Scientific Facts You Thought Were True, But Are Actually Totally False

There are a lot of things people go through life accepting as the gospel truth. We think these "facts" are true, but actually, they're just well known myths we have been told, over and over, throughout our lives.


It's about time, though, that the record is set straight. Prepare for your mind to be at least partially blown:

 Unlike their name would have you believe, killer whales aren't related to other whales as much as they are to dolphins.

We've all heard the myth that you shouldn't wake someone who is sleepwalking, but in reality it's better and safer to just wake them up and guide them to safety.

Ostriches don't bury their heads in the ground when they're scared. Cartoons lied to you. They actually play dead.

There are four, not three, states of matter: Solid, liquid, gas, and plasma.

 The sun will not explode in 4 billion years, but will rather expand and engulf anything nearby.

House flies can actually live for a month, contrary to the common belief that they only live for 24 hours.

 Black holes aren't actually colored black. They look so dark because they emit no visible light.

Don't let anyone tell you that cracking your knuckles will lead to arthritis because this just isn't true. Crack away.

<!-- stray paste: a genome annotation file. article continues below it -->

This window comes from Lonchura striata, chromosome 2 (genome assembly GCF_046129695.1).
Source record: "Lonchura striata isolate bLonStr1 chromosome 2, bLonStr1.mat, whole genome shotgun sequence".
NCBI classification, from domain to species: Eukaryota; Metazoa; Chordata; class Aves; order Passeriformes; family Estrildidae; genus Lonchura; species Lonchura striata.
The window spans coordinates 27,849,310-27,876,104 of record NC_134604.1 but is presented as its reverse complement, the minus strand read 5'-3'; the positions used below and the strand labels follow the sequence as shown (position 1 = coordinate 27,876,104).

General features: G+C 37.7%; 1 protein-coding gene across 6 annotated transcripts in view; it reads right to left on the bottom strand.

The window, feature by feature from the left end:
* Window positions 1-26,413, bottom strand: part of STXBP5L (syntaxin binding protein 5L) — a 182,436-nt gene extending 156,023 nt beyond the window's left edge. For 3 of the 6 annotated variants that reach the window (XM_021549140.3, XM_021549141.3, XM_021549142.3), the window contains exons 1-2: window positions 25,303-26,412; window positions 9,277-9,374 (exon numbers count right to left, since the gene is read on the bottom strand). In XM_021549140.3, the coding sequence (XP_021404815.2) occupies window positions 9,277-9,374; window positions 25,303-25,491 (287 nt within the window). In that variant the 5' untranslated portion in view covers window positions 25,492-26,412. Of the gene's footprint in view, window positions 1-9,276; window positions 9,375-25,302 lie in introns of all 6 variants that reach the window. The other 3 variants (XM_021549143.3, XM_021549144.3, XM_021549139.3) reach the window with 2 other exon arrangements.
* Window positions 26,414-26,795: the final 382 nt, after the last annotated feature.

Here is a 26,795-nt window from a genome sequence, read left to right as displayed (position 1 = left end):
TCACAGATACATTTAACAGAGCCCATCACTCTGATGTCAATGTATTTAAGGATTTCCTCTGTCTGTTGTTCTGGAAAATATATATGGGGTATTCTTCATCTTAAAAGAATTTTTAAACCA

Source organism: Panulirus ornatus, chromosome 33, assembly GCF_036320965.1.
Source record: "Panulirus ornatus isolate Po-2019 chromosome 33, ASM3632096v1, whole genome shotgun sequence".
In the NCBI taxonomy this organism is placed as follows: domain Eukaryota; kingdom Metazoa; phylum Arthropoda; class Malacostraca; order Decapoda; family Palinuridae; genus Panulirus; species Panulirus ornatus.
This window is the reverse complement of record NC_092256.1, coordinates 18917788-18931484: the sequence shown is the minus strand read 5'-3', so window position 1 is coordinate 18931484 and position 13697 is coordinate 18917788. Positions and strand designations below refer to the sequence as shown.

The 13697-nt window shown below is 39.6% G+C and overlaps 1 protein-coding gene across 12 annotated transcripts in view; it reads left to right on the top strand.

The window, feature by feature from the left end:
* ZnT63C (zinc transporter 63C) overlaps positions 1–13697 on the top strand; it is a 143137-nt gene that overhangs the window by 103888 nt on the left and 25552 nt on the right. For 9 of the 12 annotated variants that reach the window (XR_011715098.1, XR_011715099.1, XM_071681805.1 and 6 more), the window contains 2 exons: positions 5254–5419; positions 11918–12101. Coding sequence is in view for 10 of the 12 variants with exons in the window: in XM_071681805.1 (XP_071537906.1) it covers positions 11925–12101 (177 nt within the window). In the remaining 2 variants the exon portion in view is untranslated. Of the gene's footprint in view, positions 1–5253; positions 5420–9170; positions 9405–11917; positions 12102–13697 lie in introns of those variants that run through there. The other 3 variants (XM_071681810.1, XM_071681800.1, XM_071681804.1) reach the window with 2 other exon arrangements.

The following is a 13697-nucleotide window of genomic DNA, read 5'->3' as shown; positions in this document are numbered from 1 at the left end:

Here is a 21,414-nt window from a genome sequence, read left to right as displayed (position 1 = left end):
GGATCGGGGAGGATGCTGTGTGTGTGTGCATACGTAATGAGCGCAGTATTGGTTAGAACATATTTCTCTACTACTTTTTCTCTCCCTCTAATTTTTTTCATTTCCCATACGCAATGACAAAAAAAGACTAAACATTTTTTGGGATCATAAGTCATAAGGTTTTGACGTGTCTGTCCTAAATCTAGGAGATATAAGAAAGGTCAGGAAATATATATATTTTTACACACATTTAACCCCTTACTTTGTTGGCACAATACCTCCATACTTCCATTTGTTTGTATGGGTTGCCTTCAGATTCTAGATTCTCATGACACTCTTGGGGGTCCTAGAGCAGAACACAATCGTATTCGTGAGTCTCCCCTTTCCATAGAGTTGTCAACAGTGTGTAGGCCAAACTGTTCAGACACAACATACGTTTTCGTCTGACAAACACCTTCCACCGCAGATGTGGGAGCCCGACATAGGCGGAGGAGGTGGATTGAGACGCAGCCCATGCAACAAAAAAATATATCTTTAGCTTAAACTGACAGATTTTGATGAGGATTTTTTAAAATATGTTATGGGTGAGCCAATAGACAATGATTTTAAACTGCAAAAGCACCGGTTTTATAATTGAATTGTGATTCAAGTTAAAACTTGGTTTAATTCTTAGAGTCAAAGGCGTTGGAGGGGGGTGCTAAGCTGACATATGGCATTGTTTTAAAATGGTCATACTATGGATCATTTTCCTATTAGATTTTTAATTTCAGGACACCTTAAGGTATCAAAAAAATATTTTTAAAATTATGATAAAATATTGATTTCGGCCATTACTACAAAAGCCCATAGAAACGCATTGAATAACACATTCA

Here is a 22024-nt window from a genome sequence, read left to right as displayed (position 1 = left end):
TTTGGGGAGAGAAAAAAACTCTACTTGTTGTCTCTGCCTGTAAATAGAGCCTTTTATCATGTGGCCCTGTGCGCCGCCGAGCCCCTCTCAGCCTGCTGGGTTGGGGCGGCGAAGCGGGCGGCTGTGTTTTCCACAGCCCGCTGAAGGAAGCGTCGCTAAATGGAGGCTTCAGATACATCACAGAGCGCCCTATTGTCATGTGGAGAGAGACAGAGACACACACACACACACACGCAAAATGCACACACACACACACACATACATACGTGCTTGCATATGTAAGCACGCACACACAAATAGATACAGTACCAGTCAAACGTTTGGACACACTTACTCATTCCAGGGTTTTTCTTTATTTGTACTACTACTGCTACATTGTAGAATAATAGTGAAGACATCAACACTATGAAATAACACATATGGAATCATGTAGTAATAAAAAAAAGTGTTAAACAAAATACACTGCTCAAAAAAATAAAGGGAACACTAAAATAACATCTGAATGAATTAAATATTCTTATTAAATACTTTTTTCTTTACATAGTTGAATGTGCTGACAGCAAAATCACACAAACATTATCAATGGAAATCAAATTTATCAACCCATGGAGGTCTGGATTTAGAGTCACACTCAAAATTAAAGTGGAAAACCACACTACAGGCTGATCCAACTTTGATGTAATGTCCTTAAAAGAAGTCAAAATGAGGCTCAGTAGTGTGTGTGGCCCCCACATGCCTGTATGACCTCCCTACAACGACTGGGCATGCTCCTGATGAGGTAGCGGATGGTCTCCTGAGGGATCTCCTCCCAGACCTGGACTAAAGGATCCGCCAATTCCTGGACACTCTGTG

The center of the earth, rather than molten, is actually an extremely dense sphere of iron and nickel about 700 miles in diameter.

 While it's not recommended that you throw anything off of the Empire State Building, the myth that dropping a penny from that height will kill someone is simply false.

There's a common misconception that Albert Einstein was a terrible student in grade school and even failed mathematics. On the contrary, Einstein once said, "Before I was fifteen I had mastered differential and integral calculus."

Macintosh computers are not immune to viruses. You can find a list of "The Ten Most Dangerous Mac Viruses" on About 80% of the computer industry is ruled by Windows, so hackers are merely attacking the majority.

Monosodium glutamate (MSG) is a flavor enhancer in many foods and is safe to ingest. MSG is often associated with Chinese Restaurant Syndrome, which describes a series of undesirable side effects like numbness at the back of the neck and a general sense of weakness. Eating to excess is more likely to cause these symptoms than consuming MSG.

The hottest planet in our solar system is not the one closest to the Sun (Mercury). Instead, Venus is actually the hottest planet. It has an average surface temperature of 864 degrees Fahrenheit.


SCIENCE 7661539153730104956

Post a Comment



Stay updated via Email Newsletter:


Hot in week